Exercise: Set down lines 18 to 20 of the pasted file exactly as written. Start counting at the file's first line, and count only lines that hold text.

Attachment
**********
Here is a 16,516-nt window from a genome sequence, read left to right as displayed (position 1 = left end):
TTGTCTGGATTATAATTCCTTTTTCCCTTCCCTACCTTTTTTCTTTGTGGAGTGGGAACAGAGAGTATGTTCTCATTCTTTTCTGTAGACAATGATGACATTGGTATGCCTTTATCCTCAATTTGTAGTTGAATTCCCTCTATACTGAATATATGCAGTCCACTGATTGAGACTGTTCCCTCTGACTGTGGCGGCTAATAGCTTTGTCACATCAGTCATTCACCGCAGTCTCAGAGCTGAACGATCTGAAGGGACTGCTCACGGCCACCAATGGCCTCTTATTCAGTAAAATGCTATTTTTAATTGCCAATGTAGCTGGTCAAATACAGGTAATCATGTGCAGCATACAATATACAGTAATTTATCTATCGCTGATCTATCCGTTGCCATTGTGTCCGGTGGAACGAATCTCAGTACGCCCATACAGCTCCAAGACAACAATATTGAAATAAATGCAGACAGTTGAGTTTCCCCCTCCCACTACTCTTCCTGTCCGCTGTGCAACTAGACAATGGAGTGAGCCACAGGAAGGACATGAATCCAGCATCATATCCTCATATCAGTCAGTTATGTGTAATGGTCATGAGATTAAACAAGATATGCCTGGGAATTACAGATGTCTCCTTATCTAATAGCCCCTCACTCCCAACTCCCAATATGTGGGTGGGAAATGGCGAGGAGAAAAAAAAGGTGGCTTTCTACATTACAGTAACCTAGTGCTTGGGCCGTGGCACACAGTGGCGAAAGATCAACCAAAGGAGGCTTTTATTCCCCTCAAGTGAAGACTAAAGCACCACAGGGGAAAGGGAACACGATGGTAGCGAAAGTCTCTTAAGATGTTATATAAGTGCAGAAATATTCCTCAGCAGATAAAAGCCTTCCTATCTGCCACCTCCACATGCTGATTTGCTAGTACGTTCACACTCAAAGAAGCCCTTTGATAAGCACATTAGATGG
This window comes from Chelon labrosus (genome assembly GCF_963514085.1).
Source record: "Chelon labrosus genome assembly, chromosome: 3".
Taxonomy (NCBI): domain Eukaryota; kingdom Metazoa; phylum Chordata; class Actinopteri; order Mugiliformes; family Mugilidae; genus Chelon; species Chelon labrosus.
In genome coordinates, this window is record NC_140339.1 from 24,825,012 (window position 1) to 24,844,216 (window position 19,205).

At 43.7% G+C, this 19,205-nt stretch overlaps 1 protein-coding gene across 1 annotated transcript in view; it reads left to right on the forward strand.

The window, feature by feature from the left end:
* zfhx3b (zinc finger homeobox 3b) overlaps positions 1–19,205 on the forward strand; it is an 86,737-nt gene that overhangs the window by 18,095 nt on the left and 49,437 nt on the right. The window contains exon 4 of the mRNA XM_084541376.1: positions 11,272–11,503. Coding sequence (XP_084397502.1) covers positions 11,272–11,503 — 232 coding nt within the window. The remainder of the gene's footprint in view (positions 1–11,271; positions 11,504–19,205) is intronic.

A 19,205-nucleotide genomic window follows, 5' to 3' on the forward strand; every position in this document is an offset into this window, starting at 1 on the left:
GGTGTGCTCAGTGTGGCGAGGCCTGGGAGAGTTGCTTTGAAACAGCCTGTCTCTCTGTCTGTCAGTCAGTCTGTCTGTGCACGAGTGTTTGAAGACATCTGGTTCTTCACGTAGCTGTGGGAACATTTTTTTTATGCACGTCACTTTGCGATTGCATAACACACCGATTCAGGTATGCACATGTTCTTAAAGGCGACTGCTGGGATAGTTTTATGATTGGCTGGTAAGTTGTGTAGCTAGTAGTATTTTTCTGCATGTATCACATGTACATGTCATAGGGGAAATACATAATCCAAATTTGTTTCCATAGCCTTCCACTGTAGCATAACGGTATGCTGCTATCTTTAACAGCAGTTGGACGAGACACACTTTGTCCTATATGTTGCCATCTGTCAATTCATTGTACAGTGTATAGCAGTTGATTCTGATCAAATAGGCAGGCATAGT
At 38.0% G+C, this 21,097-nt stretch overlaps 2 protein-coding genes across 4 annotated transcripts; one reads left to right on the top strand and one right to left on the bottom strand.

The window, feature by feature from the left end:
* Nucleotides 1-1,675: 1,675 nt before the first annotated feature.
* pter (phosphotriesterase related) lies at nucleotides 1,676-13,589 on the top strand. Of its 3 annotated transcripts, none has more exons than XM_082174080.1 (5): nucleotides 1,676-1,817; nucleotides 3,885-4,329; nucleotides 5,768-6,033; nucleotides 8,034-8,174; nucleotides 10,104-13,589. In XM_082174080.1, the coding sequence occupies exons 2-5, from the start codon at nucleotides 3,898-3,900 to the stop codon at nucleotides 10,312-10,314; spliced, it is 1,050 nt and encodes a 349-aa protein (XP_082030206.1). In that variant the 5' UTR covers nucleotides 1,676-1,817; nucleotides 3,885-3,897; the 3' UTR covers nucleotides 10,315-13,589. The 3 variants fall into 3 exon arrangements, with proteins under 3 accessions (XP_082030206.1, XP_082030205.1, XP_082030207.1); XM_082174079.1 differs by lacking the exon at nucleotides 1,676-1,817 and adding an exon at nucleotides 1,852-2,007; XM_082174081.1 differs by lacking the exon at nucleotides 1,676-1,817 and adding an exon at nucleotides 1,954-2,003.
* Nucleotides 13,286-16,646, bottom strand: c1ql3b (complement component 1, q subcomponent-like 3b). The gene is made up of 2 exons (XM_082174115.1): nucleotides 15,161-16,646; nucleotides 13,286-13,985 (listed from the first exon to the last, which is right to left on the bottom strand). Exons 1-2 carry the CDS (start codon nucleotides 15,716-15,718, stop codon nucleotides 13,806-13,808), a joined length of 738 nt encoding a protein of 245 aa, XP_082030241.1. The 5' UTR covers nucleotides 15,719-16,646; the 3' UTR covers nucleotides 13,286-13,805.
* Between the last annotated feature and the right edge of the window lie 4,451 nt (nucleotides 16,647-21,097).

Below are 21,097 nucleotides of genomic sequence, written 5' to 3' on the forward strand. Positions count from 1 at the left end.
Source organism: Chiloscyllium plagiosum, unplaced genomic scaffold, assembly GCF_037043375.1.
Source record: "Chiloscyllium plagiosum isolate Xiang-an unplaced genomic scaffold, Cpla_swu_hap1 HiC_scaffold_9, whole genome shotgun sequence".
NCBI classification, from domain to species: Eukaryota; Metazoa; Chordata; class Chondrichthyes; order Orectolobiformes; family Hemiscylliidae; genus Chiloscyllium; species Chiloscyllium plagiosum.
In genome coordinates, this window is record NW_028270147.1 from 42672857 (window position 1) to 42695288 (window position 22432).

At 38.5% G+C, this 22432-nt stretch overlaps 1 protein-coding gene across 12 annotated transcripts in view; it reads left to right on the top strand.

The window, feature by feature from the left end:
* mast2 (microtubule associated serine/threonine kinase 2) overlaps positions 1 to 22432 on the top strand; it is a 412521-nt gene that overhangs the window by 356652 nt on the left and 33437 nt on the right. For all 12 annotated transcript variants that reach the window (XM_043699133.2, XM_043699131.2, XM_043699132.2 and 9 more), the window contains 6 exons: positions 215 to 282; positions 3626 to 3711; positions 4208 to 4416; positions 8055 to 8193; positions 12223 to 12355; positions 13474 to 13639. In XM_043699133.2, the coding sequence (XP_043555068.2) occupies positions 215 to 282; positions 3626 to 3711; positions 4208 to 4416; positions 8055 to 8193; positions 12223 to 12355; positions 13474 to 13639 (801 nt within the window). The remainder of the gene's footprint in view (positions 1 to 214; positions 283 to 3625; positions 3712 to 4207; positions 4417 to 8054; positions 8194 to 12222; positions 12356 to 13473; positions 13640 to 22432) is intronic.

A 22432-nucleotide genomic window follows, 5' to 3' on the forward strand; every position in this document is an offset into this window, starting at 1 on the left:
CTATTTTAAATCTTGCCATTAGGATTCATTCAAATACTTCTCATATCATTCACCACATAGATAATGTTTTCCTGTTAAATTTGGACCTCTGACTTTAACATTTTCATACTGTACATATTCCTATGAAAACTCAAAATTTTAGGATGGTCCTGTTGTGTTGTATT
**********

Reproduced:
Below are 21,097 nucleotides of genomic sequence, written 5' to 3' on the forward strand. Positions count from 1 at the left end.
Source organism: Chiloscyllium plagiosum, unplaced genomic scaffold, assembly GCF_037043375.1.
Source record: "Chiloscyllium plagiosum isolate Xiang-an unplaced genomic scaffold, Cpla_swu_hap1 HiC_scaffold_9, whole genome shotgun sequence".